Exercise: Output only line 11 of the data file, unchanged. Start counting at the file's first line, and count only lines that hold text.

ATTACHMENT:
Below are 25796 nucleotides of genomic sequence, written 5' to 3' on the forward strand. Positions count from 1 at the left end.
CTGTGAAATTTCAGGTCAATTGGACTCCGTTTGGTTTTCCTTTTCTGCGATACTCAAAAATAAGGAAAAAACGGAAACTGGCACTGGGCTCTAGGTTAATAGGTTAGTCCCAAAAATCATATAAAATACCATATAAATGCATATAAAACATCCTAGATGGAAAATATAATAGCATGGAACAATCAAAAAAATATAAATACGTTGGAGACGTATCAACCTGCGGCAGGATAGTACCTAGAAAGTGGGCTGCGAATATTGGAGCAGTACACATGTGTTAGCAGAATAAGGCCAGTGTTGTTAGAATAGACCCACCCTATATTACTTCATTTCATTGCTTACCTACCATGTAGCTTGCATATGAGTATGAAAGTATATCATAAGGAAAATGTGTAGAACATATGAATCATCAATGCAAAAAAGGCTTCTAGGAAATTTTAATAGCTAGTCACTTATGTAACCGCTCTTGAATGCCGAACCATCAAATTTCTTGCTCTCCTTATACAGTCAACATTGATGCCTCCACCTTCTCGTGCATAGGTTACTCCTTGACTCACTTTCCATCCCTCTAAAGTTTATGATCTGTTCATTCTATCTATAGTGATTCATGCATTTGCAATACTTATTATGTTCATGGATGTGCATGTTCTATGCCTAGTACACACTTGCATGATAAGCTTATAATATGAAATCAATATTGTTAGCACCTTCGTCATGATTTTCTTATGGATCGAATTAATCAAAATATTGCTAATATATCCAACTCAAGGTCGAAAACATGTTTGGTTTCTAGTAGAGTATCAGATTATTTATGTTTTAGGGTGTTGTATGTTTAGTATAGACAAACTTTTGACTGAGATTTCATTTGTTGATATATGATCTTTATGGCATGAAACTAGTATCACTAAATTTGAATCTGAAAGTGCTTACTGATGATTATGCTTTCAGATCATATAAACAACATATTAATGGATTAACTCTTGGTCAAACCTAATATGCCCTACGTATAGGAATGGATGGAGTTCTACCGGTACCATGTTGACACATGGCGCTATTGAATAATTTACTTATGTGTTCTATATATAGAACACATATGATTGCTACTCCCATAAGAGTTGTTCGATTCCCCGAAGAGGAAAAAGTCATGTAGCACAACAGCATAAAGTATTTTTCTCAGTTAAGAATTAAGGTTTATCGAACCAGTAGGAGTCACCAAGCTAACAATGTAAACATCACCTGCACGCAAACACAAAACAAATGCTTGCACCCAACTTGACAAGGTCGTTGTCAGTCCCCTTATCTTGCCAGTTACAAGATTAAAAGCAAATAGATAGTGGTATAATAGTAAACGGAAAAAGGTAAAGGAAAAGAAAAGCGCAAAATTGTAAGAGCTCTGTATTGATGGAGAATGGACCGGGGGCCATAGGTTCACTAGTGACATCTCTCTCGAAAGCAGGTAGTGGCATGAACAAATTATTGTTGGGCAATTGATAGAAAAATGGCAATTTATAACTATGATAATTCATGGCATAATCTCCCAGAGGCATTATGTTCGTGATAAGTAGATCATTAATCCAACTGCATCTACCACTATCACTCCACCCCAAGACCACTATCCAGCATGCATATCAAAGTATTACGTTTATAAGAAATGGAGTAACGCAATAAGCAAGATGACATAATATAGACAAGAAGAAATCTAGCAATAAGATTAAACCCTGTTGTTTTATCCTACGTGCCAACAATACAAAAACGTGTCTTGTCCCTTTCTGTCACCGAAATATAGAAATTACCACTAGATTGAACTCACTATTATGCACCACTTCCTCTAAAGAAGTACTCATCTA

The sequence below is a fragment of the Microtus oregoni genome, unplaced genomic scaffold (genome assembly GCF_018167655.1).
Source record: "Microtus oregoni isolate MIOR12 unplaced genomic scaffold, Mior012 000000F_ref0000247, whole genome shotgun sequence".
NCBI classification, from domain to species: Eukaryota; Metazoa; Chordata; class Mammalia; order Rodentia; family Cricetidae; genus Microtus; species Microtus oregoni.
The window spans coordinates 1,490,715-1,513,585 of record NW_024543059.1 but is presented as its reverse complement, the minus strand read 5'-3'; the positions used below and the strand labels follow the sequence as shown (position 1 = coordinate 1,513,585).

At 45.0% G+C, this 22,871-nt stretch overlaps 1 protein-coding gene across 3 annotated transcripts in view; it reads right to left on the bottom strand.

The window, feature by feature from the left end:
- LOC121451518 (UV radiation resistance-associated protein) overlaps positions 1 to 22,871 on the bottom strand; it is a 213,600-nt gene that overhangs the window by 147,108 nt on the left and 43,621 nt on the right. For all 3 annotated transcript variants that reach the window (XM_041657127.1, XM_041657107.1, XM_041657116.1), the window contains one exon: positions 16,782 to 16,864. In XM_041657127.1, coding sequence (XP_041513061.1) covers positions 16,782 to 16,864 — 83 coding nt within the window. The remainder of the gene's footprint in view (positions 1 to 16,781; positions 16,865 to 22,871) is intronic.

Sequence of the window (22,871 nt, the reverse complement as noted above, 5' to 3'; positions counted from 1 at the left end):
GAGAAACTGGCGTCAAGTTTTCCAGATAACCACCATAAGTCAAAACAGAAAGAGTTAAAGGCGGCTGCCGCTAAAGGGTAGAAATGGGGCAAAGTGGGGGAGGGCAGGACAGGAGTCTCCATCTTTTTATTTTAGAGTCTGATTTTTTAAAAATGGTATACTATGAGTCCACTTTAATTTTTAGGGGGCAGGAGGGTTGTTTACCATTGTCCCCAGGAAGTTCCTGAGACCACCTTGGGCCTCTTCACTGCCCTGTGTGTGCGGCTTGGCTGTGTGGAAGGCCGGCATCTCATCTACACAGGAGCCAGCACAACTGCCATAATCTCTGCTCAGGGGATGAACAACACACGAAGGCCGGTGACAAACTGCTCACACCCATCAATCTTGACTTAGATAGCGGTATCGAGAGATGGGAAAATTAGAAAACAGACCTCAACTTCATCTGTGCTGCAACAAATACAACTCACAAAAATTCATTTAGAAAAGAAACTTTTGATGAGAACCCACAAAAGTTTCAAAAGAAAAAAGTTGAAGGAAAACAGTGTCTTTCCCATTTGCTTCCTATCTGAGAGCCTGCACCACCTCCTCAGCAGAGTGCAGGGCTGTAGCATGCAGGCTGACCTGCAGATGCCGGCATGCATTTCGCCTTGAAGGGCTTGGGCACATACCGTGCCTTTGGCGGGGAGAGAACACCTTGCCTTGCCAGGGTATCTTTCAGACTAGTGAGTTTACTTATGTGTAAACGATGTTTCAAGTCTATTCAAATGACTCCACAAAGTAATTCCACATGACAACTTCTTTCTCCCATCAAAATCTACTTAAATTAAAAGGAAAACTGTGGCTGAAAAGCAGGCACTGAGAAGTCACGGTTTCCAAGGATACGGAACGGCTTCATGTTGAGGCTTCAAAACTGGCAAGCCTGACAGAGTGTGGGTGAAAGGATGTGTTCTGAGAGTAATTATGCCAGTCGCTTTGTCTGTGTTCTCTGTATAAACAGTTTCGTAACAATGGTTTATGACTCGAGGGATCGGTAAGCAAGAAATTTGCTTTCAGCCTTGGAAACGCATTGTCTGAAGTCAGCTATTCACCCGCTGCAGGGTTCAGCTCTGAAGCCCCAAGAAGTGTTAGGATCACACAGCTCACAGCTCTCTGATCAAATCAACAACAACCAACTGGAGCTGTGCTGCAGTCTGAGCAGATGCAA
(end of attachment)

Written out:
GAGAAACTGGCGTCAAGTTTTCCAGATAACCACCATAAGTCAAAACAGAAAGAGTTAAAGGCGGCTGCCGCTAAAGGGTAGAAATGGGGCAAAGTGGGGGAGGGCAGGACAGGAGTCTCCATCTTTTTATTTTAGAGTCTGATTTTTTAAAAATGGTATACTATGAGTCCACTTTAATTTTTAGGGGGCAGGAGGGTTGTTTACCATTGTCCCCAGGAAGTTCCTGAGACCACCTTGGGCCTCTTCACTGCCCTGTGTGTGCGGCTTGGCTGTGTGGAAGGCCGGCATCTCATCTACACAGGAGCCAGCACAACTGCCATAATCTCTGCTCAGGGGATGAACAACACACGAAGGCCGGTGACAAACTGCTCACACCCATCAATCTTGACTTAGATAGCGGTATCGAGAGATGGGAAAATTAGAAAACAGACCTCAACTTCATCTGTGCTGCAACAAATACAACTCACAAAAATTCATTTAGAAAAGAAACTTTTGATGAGAACCCACAAAAGTTTCAAAAGAAAAAAGTTGAAGGAAAACAGTGTCTTTCCCATTTGCTTCCTATCTGAGAGCCTGCACCACCTCCTCAGCAGAGTGCAGGGCTGTAGCATGCAGGCTGACCTGCAGATGCCGGCATGCATTTCGCCTTGAAGGGCTTGGGCACATACCGTGCCTTTGGCGGGGAGAGAACACCTTGCCTTGCCAGGGTATCTTTCAGACTAGTGAGTTTACTTATGTGTAAACGATGTTTCAAGTCTATTCAAATGACTCCACAAAGTAATTCCACATGACAACTTCTTTCTCCCATCAAAATCTACTTAAATTAAAAGGAAAACTGTGGCTGAAAAGCAGGCACTGAGAAGTCACGGTTTCCAAGGATACGGAACGGCTTCATGTTGAGGCTTCAAAACTGGCAAGCCTGACAGAGTGTGGGTGAAAGGATGTGTTCTGAGAGTAATTATGCCAGTCGCTTTGTCTGTGTTCTCTGTATAAACAGTTTCGTAACAATGGTTTATGACTCGAGGGATCGGTAAGCAAGAAATTTGCTTTCAGCCTTGGAAACGCATTGTCTGAAGTCAGCTATTCACCCGCTGCAGGGTTCAGCTCTGAAGCCCCAAGAAGTGTTAGGATCACACAGCTCACAGCTCTCTGATCAAATCAACAACAACCAACTGGAGCTGTGCTGCAGTCTGAGCAGATGCAA